Frank Simpson, the first timekeeper of the Launceston Town Clock

KEEPER OF THE CLOCK   –  The Mercury (Hobart) 3 February 1944

Behind an unpretentious shop front in the Quadrant, Launceston works septuagenarian Frank Simpson, tall, lean, greyish, and of much good humour. By trade, Frank Simpson is a watchmaker, but it is as a keeper of the town clock and timekeeper for Northern racing clubs that his name will always be associated with clocks and watches in Launceston.

Frank Simpson is 75. He has looked after the town clock in the Post Office since it was installed in 1909. Six days a week he climbs the 106 steps to the clock tower. Six days a week he turns the outsize handle that winds the huge weights, which provide the motive power for striker, chimes, and clock. But let us tell his story from the beginning.

Frank Simpson was born in Hokitika (NZ). He has lived in Launceston since 1880, serving his watchmaking apprenticeship with Sparrow’s in Brisbane Street, remained with them for 21 years, went over to F. and W. Stewart’s in Charles St. for two years, and then set up in business on his own account.

He succeeded Mr Sparrow as timekeeper for Northern racing clubs. He has been timekeeper for the Tasmanian Turf Club for 50 years, for the Northern Tasmanian Trotting Club since its foundation, for the Danbury Park Club since it started to race at Elphin. He resigned as timekeeper for the Newnham Racing Club in 1931. Frank Simpson is one of, if not the oldest racing official in Tasmania, and everyone will tell you that he is an exceptionally good timekeeper.

As keeper of the town clock, Frank Simpson has a remarkable record. The clock was installed in 1909 to commemorate the centenary of the foundation of the city. The dials are 8ft. 6in. in diameter, each of the big hands more than 4ft. long, the pendulum 14ft. long. It is the job of Frank Simpson to see that the pendulum keeps swinging, the hands moving across the face. The original wooden staircase leading to the tower has been worn thinly, largely by the regular tread of the keeper of the clock.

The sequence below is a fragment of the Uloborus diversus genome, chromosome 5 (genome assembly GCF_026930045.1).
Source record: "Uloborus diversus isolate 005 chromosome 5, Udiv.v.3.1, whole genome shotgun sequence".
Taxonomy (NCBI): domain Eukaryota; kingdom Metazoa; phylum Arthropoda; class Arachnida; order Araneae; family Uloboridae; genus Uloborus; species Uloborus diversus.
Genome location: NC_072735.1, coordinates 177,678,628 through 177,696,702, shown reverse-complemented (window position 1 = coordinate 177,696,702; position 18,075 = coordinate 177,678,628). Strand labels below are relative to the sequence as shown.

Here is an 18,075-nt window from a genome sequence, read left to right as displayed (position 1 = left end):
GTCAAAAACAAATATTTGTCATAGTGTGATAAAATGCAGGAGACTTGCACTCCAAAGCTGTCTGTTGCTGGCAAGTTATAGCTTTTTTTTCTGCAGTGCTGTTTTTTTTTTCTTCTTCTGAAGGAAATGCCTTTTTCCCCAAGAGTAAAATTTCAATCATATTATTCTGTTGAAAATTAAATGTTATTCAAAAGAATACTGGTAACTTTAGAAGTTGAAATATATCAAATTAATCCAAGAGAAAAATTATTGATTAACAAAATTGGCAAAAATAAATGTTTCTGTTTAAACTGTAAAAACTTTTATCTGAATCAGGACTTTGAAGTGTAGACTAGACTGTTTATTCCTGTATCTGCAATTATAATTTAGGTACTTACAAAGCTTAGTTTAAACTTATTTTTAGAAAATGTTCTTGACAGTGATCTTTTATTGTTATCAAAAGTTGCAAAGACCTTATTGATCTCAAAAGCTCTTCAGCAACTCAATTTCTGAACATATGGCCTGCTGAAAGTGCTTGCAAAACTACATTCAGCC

Drama and comedy are woven into the history of clock and keeper. It was Frank Simpson who tolled the bells in the tower when the deaths of King Edward VII and King George V were announced. It was Frank Simpson who, on the occasion of the great flood in April 1929, caused the clock to strike for 30 minutes as a prearranged warning to residents of Invermay to evacuate the danger areas. It was Frank Simpson who rushed from his home to the tower when, not so long ago the clock struck 150 times because of a fracture in the mechanism.

Frank Simpson lives in the first house in Cimitiere St., a substantial place built of freestone quarried at Ross. There is a clock in every room and one overhanging the twisty stairway. It is from here that he goes to his shop each day. And if you poked about his little shop – “The Mercury” picture-story unit has a bad habit of poking about in dark corners and niches – you would find a miniature cabinet filled with watchmaker’s tools, some of them made by Frank Simpson. They are interesting, but not nearly as much as the diary which Frank has kept on the backs of the small drawers in the cabinet. Here, he has jotted down some of the more memorable incidents in his life. Some entries make good reading. Others are not intended for anyone but the author. He displayed the entry on the back of one small drawer – “Friday night, August 7th, 1891,” There’s a story behind that entry. It still brings a smile to the face of Frank Simpson. It is probably known to a few of Frank’s cronies in Launceston. It is not for this page.

Frank has treated Time kindly. Time has treated Frank Simpson kindly. Taking time off from his job as keeper of the clock and watchmaker, he enjoys a game of euchre or crib. He likes his “glass,” and the only time he cannot master or correct is the familiar 10 pm call, “Time, gentlemen.”


SEE Hands of Time Listing for Frank Simpson

Source: Story and images, The Mercury (Hobart) 3 February 1944